So I don't usually compile more than once every 10-15 minutes even when I'm sitting at a fully wired desktop.

I simply code carefully and make sure to document my thoughts as I go so that when stuff blows up at compile (sometimes hours later or the next day) I can fix it without reinventing the wheel.

If I'm ever off the grid for long enough that I *really* need to check in a revision, I do have the 3G version of the ipad... I've honestly never been away from wifi and not otherwise engaged for it to matter

Re:Have done the same as a developer, sort of (1)

dingen (958134) | more than 2 years ago | (#38265234)

So you can create web applications from a terminal. That's great. But how do you develop something else? For example... an iPad app?

Re:Have done the same as a developer, sort of (1)

AdrianKemp (1988748) | more than 2 years ago | (#38265284)

Actually I've just set that up too to prove it was doable. Basically the same process:

svn hook compiles the package (yes, you can do command line ios compiles)

if good, copies new package to provisioning server (really just an http server)

download to ipad, install.

This only works for registered developers, obviously.

Re:Have done the same as a developer, sort of (1)

xaxa (988988) | more than 2 years ago | (#38264920)

Is there no terminal and SSH client for the iPad2? That would be a pretty basic omission.

(That's the first thing I installed on my Android phone. Very occasionally I used a Java SSH client on my old non-smart phone.)

Re:Have done the same as a developer, sort of (1)

AdrianKemp (1988748) | more than 2 years ago | (#38264956)

Sorry I was unclear, SSH on the ipad is required from time to time. There are many SSH clients available for the ipad, but few good ones

Re:Have done the same as a developer, sort of (-1)

Anonymous Coward | more than 2 years ago | (#38265088)

There are many SSH clients available for the ipad, but few good ones

Well now I'm convinced! If an iPad is good enough for some random blagger and has few good SSH clients then I must absolutely use it for all my server administration duties.

Thanks for the useless tip Slashdot! Perhaps a follow up tweet on the power of FTP would be of value.

Re:Have done the same as a developer, sort of (1)

xaxa (988988) | more than 2 years ago | (#38265348)

Sorry I was unclear, SSH on the ipad is required from time to time. There are many SSH clients available for the ipad, but few good ones

OK, probably similar to Android.

Something like MeeGo would have been great, it's a shame Nokia have dropped it. I've only once seen a Nokia phone running it, and it was hardly the time for thorough investigation (an art student in a nightclub handed me the phone and asked me to photograph him with the band, then showed off his art). It looked like a decent, small-screen touch-input interface, running efficient applications -- just like iOS or Android. But it could run OpenOffice, if required, and a couple of taps showed that behind the scenes was a Debian-based OS. I bet you could run MySQL and Apache on it. (Yep, someone has [greenhughes.com] .)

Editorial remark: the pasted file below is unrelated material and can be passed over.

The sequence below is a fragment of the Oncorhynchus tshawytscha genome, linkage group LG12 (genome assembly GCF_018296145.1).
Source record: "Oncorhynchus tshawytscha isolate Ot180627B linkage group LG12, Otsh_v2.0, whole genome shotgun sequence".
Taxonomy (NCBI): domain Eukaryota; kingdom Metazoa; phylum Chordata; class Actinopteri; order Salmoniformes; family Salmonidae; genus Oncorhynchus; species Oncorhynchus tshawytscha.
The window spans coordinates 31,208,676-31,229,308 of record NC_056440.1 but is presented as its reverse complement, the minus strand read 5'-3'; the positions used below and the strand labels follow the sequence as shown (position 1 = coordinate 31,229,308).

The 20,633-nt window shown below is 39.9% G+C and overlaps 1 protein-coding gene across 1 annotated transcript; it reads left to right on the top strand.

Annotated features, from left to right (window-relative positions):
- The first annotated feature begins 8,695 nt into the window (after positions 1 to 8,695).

Re:Have done the same as a developer, sort of (0)

Anonymous Coward | more than 2 years ago | (#38264952)

Aww, how cute, some lightweight codemonkey thinks he's a dev because he can run SVN on his little tablet!
 
For those of us that need to run large SQL databases and maintain giant code repos on our dev boxes for a living, I'll be sticking with my PC.

Re:Have done the same as a developer, sort of (1)

AdrianKemp (1988748) | more than 2 years ago | (#38264974)

You shouldn't be running any of that stuff on your development box, that's what development and staging servers are for.

Clearly there is someone here that doesn't do real development... but it isn't me

Re:Have done the same as a developer, sort of (0)

Anonymous Coward | more than 2 years ago | (#38265118)

You shouldn't be running any of that stuff on your development box, that's what development and staging servers are for.

So I should invest in 2 machines for dev work instead of one? Doesn't sound very cost effective.

Re:Have done the same as a developer, sort of (1)

betterunixthanunix (980855) | more than 2 years ago | (#38265288)

That really depends on what sort of development you are doing. I have known plenty of developers who have worked on very large projects and who spend most of their CPU time on their local workstations.

Re:Have done the same as a developer, sort of (0)

Anonymous Coward | more than 2 years ago | (#38265084)

At every company I've been at we keep SVN on an SVN servers, and held our databases on database servers. We also used dev machines for hosting/testing dev releases of the code. The engineers notebooks were already just overpowered clients.

That is the point though isn't it? We have finally hit the point were "lightweight" doesn't mean useless, and "server" doesn't just refer to just color of the machine's case.

Re:Have done the same as a developer, sort of (2)

jseale (691367) | more than 2 years ago | (#38265154)

Really?? Bluetooth keyboards suck! Asus got the tablet and keyboard thing right with its eeePod Transformer. Not only is the keyboard docked to the tablet, but it also serves as an alternate battery and has full sized USB ports on it that the tablet can make use of. The keyboard gives you the option of using the tablet as a netbook of sorts.

Re:Have done the same as a developer, sort of (1)

smash (1351) | more than 2 years ago | (#38265384)